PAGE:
On The Job - California:

Michael J. Peel reports on the response to a gasoline tanker rollover on a busy interstate highway entrance ramp.


RIALTO FIRE DEPARTMENT Chief: David R. Lugo Personnel: 75 career firefighters Apparatus: Four engines, one truck, three ALS ambulances Population: 90,000 Area: 28 square miles It was a calm spring evening in the city of Rialto, CA. All day long, medical aid calls had consistently been...


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RIALTO FIRE DEPARTMENT
Chief: David R. Lugo
Personnel: 75 career firefighters
Apparatus: Four engines, one truck, three ALS ambulances
Population: 90,000
Area: 28 square miles

It was a calm spring evening in the city of Rialto, CA. All day long, medical aid calls had consistently been coming into the headquarters fire station (Station 201). Except for the medical aid calls, it was a relatively quiet shift. The crew at Station 203 was preparing for the annual Pyro-Spectacular Buyer's Fireworks Show on the grounds of the local airport.

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Photo courtesy of the California Highway Patrol
First-arriving units found that a tandem-trailer gasoline tanker truck loaded with 8,800 gallons of gasoline had overturned on the entrance ramp to westbound Interstate 10 at Riverside Avenue.

At approximately 6 P.M. on April 14, 2000, a tandem-trailer gasoline tanker truck loaded with 8,800 gallons of gasoline entered the entrance ramp to westbound Interstate 10 at Riverside Avenue. The tanker, operated by Van Dyk Oil Company of Rialto, was hauling fuel for Union 76. It had just filled up at the Kinder-Morgan Energy Partners tank farm, about a half mile to the south, and was headed for fueling stations to deliver its load. The front trailer carried 4,000 gallons of gasoline and the rear trailer carried 4,800 gallons.

The westbound entrance ramp at this location has been the site of numerous rollovers in the past. As the northbound truck was turning onto the ramp, the outward-banked ramp caused a slight shift of the vehicle's load. Although the rig was only about a year old, the trailer sustained a broken rear axle leaf spring while making the turn. The resultant drop in the trailer on the right side, coupled with the outside bank of the ramp, caused it to roll 180 degrees before coming to rest on its rollover rails.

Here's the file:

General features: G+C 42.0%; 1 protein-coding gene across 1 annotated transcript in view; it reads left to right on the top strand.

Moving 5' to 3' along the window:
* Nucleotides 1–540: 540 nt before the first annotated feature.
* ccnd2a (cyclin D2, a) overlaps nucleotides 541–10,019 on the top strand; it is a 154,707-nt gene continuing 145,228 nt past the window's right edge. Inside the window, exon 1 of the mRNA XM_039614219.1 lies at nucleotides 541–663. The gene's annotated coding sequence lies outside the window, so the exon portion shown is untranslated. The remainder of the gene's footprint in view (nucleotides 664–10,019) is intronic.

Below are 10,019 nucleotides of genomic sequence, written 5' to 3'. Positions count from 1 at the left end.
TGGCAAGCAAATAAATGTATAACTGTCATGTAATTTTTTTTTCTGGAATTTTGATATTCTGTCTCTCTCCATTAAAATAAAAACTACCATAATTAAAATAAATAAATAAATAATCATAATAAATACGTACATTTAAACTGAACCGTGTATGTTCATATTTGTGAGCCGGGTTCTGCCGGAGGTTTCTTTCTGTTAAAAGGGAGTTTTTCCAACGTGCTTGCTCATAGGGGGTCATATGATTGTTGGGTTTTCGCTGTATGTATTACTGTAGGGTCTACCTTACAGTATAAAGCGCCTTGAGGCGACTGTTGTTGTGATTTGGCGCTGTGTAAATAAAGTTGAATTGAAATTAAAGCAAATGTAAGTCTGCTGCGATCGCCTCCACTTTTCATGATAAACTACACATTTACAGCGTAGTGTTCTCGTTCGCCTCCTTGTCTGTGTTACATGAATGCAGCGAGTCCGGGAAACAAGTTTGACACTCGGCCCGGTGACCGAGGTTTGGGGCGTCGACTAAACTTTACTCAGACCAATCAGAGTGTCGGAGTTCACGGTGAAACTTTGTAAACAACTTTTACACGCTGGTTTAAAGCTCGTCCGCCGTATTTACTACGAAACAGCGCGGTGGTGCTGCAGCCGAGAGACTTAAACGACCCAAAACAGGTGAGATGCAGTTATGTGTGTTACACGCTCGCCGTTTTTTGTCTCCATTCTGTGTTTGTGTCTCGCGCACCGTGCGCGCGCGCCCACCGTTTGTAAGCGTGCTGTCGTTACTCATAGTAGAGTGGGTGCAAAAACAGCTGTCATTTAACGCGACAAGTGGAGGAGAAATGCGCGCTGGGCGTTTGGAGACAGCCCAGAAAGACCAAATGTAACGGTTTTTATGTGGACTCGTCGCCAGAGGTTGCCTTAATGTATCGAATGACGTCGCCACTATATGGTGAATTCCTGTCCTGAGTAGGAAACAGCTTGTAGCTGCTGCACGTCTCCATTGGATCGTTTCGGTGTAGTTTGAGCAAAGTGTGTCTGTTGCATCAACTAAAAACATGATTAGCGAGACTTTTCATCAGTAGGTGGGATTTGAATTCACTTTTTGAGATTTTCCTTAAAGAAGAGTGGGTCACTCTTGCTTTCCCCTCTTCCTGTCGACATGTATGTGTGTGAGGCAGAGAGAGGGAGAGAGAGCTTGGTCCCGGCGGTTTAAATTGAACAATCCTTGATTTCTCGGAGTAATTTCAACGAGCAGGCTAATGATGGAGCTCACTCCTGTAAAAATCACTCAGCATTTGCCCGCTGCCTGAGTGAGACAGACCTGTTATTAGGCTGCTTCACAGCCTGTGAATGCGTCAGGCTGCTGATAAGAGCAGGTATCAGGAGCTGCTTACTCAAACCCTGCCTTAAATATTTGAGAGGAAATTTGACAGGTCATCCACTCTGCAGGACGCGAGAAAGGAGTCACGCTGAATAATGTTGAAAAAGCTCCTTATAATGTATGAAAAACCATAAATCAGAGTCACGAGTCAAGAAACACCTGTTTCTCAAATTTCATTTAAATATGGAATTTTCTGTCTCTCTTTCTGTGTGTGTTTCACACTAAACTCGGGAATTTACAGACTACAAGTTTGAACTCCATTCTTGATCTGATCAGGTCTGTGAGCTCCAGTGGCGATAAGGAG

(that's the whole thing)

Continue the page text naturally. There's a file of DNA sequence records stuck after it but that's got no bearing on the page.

A call was received from dispatch at 6:01, notifying the Rialto Fire Department of an overturned tanker truck on the I-10 on ramp. Rialto Engine 201, Medic Ambulance 201 and Battalion Chief 804 were on the initial response. The battalion chief immediately called for Rialto's aqueous film-forming foam (AFFF) unit (F203) and an additional engine to respond.

F203, housed at the city's airport fire station, features a 750-gallon tank and foam proportioner mounted on a 1987 Chevrolet truck chassis. Including five-gallon container storage, F203 has the capability of carrying 840 gallons of AFFF. Each Rialto engine carries two five-gallon containers of AFFF.

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Photo courtesy of the California Highway Patrol
An immediate priority was to isolate the area by shutting down all access routes to the scene.

BC804 was the first to arrive at the scene. He positioned his command vehicle across both southbound lanes of traffic at Riverside Avenue and Valley Boulevard, approximately 300 yards north of the incident. Law enforcement was immediately requested for traffic control, and all incoming units were placed in level 1 staging, about a quarter mile to the north. Winds were blowing from the west at 2-3 mph.

As the battalion chief walked toward the incident to size-up the situation, a California Highway Patrol (CHP) officer arrived at the incident. The trailer, lying on its roof and still connected to the truck, did not appear to be leaking. BC804 made contact with the CHP officer and requested a supervisor to the scene. Sergeant Tom Cunningham arrived shortly thereafter, and a unified command structure was established to manage the incident. The incident was dubbed "the "Riverside Incident," and BC804 was designated as "Riverside IC" (incident command) for fire department operations. The tanker was determined to be on freeway property, so the CHP sergeant was designated as scene manager.

Isolating The Scene

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